Have you noticed how cute your baby looks when they open their tiny mouths for a big yawn that just doesn’t end? While you are drawn towards those tiny little noses and clenched fists, but is this normal? Is yawning common among infants?
We adults yawn when we are tired or sleep-deprived. It is our body’s natural response to fatigue or a dip in the intake of oxygen. So, what does it mean when your tiny baby yawns frequently? Come, let’s find out!
Yawning is a body’s natural response to fatigue and tiredness. A baby might yawn just after a nap or as they get tired and are ready to doze off.
In adults, yawning has been linked to boredom as well. When an adult gets bored, they tend to a shallow breath. This results in yawning to increase the oxygen intake for the body. However, this has not been linked to babies yawning.
Babies develop the tendency to yawn when they are in the womb itself. Studies show that a fetus as young as 12 weeks can show signs of yawning. The frequency tends to decrease towards the end of pregnancy (around 40 weeks). This is why you may notice a preterm baby yawn more than a full-term baby. The yawns will slowly decrease as they touch the 40 weeks mark.
Meanwhile, in a British study, it was found that babies in the age group of 6-34 months yawned about twice an hour. These were mostly after they woke up in the morning or after a nap. To know the sleep pattern of a baby of 6 to 9 months click here.
In a room full of adults, if a person were to yawn loudly, others would follow suit. Yawning is contagious, though the reason is still unclear.
However, this responsive yawning has been noticed only in adults. Babies and young children are rarely affected by seeing someone yawn. It is believed that this contagious behavior is developed at a later stage. However, spontaneous yawning is developed right in the womb.
Have you noticed your baby yawning too frequently, even after getting enough sleep? Some of the possible reasons for this could be:
Is it time for a nap? Is it beyond their bedtime? Try responding by putting them down for a nap.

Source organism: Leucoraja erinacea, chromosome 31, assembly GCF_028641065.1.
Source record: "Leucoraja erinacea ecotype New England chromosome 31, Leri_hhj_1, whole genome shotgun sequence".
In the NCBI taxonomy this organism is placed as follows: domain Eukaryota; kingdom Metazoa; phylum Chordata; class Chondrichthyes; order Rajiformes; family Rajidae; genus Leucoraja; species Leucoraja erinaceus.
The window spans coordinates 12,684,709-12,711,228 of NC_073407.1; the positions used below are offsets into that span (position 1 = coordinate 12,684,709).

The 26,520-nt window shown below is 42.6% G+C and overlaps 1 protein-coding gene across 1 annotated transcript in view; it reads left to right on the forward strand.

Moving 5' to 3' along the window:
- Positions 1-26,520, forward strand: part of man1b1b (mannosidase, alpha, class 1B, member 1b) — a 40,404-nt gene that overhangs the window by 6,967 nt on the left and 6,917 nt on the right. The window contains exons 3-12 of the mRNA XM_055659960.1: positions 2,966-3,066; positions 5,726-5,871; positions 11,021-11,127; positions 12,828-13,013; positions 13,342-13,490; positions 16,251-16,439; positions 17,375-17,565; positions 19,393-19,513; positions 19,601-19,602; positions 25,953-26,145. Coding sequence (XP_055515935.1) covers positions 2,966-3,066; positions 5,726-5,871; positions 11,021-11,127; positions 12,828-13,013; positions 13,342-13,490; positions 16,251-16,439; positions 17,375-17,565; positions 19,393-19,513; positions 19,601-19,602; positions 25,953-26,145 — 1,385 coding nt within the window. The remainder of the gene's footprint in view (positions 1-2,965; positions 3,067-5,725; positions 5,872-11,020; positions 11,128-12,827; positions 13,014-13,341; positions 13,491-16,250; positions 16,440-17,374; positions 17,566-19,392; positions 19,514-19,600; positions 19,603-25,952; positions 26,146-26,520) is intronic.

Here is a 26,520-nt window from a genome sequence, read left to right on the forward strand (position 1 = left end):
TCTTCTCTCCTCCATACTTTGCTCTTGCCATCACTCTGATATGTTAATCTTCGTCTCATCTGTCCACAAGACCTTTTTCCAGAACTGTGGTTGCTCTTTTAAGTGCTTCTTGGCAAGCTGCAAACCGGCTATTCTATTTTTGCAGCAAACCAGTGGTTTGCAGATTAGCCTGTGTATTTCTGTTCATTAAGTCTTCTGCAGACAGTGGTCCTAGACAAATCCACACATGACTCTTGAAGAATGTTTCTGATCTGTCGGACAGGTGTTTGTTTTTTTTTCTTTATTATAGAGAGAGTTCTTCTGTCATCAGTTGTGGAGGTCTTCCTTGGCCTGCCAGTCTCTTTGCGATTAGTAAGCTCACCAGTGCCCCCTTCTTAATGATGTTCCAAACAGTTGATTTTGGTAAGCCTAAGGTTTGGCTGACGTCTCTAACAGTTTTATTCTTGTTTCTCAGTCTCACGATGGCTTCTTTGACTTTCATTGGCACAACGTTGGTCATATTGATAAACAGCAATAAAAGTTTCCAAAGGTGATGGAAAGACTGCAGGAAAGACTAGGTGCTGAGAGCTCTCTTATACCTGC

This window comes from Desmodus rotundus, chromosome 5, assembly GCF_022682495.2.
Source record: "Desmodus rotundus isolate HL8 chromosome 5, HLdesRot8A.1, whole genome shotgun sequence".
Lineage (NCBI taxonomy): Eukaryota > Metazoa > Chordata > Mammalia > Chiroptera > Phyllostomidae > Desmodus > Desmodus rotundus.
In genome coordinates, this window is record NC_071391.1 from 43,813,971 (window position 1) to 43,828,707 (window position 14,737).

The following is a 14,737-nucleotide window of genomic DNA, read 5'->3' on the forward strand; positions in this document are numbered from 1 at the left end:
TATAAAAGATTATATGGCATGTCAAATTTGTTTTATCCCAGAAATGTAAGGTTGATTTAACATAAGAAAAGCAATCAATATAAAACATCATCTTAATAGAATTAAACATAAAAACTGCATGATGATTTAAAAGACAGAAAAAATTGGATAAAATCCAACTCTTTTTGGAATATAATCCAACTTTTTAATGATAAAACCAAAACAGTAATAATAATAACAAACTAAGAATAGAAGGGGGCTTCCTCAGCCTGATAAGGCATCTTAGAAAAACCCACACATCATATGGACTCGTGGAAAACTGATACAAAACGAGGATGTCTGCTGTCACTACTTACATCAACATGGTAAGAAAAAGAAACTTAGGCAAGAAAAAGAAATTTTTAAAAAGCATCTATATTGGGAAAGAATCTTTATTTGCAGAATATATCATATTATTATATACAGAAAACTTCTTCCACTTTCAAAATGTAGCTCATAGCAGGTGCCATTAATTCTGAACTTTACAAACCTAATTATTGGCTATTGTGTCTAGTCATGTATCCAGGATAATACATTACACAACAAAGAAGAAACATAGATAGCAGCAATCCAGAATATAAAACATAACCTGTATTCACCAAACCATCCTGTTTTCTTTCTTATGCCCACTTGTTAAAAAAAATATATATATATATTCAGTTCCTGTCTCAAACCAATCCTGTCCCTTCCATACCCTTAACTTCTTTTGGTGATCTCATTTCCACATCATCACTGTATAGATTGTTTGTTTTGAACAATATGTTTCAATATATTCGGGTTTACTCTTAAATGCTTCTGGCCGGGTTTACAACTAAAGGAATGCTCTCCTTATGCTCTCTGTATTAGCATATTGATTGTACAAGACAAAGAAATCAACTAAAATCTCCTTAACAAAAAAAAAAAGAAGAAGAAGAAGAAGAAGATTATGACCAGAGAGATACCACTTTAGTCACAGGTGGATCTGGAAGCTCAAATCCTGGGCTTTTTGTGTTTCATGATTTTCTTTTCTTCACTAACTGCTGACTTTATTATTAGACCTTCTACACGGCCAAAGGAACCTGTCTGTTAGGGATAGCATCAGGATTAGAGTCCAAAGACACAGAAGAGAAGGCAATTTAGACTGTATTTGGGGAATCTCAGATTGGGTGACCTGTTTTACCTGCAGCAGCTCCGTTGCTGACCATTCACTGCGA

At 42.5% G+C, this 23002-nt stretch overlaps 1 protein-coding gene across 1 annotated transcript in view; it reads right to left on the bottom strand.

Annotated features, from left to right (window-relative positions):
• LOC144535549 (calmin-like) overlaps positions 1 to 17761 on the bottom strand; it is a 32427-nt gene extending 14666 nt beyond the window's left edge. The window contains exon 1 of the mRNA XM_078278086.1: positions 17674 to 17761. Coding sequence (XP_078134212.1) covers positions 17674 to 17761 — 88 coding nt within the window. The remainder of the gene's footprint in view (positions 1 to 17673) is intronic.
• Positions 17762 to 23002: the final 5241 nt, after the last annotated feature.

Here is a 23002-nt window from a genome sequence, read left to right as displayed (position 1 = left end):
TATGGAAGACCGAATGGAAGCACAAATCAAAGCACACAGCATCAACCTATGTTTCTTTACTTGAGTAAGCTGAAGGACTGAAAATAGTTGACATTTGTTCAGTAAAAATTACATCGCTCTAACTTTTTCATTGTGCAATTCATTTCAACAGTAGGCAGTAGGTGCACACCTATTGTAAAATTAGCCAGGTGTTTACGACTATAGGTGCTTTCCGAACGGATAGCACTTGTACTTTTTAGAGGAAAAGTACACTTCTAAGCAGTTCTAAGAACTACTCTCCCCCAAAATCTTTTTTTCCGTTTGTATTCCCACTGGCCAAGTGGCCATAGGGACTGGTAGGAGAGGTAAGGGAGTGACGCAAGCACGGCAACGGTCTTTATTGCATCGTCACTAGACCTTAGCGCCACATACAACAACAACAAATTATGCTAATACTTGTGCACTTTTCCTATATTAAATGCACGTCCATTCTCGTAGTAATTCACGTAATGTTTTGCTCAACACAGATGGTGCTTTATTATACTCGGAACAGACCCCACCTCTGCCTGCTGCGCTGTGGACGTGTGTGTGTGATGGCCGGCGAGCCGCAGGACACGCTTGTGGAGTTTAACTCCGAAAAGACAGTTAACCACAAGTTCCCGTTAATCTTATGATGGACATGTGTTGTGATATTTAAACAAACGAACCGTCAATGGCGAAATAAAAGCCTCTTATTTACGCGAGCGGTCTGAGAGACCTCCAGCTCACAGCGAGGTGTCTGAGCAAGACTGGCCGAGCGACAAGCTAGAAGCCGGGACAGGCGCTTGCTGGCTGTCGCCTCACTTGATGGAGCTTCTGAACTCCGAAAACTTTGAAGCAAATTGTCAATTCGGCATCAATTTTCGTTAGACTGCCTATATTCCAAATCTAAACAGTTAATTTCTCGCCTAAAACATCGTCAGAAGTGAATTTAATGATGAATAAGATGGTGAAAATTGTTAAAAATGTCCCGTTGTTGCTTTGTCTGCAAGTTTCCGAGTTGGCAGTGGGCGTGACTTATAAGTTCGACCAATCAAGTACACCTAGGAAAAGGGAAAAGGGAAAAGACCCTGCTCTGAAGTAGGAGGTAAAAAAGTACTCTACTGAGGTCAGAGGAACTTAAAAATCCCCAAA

If they have just woken up from a long nap, their brain might be requiring more oxygen to start functioning properly.
If your baby has crossed or missed a nap, they could be overly tired. When the body is tired, it is believed to derive more oxygen by yawning.
In rare cases, excessive yawning in babies can indicate a heart condition. You need to consult your doctor about this.
If your baby is hungry or has not received sufficient nutrition from their foods, the body could be craving more energy. This leads to fatigue and thus yawning.
If the mother has been on any medication during pregnancy, then the baby could be yawning as a sign of withdrawal effects.
Some believe the temperature of the body can cause the baby to yawn. This helps to regulate the temperature.
Though yawning is a natural response, excessive yawning can be a cause for concern. Especially when it is a tiny baby who has all the time in the world to sleep.
Therefore, a professional doctor will be able to ascertain if there is something to worry about or if it’s just a phase.
Some of the ways you can try to reduce the excessive yawning in your baby are:
Yawning is very natural and every human being does it right from the start. So, if your baby is yawning all the time, it is a strong indication that something is wrong. Be patient in your attempts to change their sleep schedules as there will be a lot of pushback. Consulting a doctor for assurance is never wrong!
If your baby is yawning more than 2-3 times every hour, then it is more than the general average, and definitely needs to be analyzed further.
Move your baby to a different environment to pique their interest. You could take them for a walk or just watch out from the window.
Babies go through sleep regressions as they grow. Your baby might be resisting nap time as they are ready to drop the nap. Try advancing their bedtime to reduce the “awake window”.
Read Also: When Do Babies Sleep Through The Night?